Brooks Laich is opening up about he and wife Julianne Hough’s decision to go through in vitro fertilization in hopes of changing the shame often associated with the process.
The professional hockey player, 35, and the actress wed in July of 2017 in Idaho, Us Weekly reports. Now, they’re hoping to expand their family.
Laich told Us:
“My wife and I want to have children in our future, and going through IVF was a decision we made to increase the [odds] of that happening. I wish people would perceive it [that way instead of with] shame or guilt.”
He is tackling this topic and more with his co-host Gavin DeGraw on their iHeartRadio “How Men Think” podcast.
The athlete explained:
“We want to … attack things that are stereotyped or deemed sensitive or hush-hush.”
In the latest episode of the podcast released on June 16, Laich opened up about what the IVF experience was like for him as a man.
For instance, he said :
“For anybody out there that is considering it, it’s a lot. I will say that. As a husband, you’re just in full support mode of your wife.”
During the episode, the hosts and their guests also discussed why they thought people were so secretive about experiences like IVF. Furthermore, Laich spoke on why he could see people wanting to keep it private.
“It’s very emotional. I mean you’re trying to bring a life into this world … It was very difficult on my wife, as well … She just turned 30 last year. She has endometriosis, which could complicate pregnancy. It doesn’t mean it will, but it could. And so the smarter thing for us to do is let’s freeze some of her eggs. And if we need this as a back up plan in two years or a year from now, whenever we want to start having kids and maybe we can’t, we have a back up plan.”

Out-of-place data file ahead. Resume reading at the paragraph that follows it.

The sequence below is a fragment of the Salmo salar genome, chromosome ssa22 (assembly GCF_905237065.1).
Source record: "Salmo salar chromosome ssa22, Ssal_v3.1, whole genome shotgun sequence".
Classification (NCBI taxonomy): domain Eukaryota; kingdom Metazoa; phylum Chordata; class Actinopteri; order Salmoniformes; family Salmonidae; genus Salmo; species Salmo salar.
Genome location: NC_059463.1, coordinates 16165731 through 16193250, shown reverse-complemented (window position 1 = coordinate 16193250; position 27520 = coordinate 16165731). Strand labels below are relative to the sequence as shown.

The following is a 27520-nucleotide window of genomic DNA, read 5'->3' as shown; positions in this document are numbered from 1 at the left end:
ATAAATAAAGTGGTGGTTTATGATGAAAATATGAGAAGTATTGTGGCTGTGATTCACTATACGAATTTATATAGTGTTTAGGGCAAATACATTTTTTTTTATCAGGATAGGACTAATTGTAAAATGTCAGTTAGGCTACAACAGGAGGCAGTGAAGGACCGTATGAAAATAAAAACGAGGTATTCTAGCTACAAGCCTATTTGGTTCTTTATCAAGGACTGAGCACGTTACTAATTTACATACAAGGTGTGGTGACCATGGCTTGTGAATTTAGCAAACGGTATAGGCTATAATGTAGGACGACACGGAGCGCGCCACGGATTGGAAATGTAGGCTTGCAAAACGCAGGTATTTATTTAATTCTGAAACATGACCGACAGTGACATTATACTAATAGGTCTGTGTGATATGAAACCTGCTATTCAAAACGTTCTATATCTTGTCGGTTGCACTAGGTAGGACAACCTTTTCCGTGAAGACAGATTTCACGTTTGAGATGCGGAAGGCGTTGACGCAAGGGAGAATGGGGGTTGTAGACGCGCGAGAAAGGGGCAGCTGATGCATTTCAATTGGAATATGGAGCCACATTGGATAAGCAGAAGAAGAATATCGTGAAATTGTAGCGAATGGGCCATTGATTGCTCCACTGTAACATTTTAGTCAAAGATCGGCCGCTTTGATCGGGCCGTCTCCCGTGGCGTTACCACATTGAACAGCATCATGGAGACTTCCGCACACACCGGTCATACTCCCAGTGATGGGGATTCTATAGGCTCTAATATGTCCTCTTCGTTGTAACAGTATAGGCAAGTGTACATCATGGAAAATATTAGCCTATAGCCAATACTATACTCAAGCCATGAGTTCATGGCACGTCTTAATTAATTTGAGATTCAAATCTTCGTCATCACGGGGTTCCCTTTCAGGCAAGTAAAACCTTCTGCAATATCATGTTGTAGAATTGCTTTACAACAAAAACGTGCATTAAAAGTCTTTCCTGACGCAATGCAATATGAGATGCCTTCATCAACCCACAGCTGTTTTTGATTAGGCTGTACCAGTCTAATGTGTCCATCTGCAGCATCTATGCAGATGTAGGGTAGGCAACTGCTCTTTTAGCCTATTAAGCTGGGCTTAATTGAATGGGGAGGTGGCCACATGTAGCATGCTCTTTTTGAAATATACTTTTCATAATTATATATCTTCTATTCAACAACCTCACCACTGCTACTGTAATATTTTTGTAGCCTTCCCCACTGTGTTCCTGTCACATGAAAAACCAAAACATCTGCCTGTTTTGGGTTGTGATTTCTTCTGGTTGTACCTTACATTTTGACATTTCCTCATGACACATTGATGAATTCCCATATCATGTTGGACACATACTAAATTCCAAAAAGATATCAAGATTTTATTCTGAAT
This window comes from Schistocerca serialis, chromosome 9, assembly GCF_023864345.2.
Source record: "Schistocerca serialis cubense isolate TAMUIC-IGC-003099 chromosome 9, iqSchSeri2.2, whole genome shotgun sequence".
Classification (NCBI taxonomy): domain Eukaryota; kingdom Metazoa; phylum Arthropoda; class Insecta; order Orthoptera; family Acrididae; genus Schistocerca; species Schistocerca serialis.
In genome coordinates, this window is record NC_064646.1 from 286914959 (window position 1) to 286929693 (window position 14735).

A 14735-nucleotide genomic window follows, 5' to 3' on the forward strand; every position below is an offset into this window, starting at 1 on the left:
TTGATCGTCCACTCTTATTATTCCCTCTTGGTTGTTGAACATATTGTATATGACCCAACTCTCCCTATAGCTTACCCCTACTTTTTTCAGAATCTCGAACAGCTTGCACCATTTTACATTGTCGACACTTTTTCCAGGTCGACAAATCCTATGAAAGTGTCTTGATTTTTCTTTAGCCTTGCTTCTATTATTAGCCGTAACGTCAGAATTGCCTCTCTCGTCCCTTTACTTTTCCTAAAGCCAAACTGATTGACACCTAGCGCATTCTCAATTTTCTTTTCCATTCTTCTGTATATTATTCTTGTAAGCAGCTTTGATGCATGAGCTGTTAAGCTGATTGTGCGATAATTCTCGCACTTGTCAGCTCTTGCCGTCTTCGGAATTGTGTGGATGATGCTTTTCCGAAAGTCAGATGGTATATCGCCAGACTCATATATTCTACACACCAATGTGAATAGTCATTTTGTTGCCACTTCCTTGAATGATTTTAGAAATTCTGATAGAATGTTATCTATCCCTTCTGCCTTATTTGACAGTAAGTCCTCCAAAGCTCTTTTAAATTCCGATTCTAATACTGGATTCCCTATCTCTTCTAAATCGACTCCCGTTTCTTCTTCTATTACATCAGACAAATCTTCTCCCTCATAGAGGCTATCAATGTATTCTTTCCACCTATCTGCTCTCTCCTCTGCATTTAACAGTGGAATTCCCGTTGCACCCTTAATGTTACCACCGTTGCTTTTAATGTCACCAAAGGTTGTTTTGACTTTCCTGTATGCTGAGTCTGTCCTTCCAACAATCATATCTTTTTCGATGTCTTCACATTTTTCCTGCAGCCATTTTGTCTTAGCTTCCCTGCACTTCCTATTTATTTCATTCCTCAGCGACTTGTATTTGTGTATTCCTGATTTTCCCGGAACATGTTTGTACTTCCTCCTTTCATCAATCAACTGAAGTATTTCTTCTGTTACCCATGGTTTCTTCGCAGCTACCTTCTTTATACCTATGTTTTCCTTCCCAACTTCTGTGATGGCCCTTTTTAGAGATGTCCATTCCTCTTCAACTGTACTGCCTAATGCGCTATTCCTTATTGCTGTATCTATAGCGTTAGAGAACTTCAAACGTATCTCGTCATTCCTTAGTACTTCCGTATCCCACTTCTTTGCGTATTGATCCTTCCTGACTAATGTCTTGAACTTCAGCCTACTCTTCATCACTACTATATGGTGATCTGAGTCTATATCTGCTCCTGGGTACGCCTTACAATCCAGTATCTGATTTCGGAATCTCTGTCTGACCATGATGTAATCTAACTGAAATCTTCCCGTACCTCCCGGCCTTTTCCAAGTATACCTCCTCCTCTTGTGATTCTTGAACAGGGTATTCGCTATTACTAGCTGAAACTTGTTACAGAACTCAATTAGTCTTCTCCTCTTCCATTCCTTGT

According to Mayo Clinic, endometriosis is often “a painful disorder in which tissue that normally lines the inside of your uterus — the endometrium — grows outside your uterus.” Those with the disorder often experience menstrual cramps far worse than normal.
Additionally, Mayo Clinic lists impaired fertility as the main complication associated with endometriosis.
The site states:
Approximately one-third to one-half of women with endometriosis have difficulty getting pregnant.
Laich and his co-hosts agreed that people should be more willing to talk about their fertility experiences and issues. In doing that, it lets others know that they aren’t alone.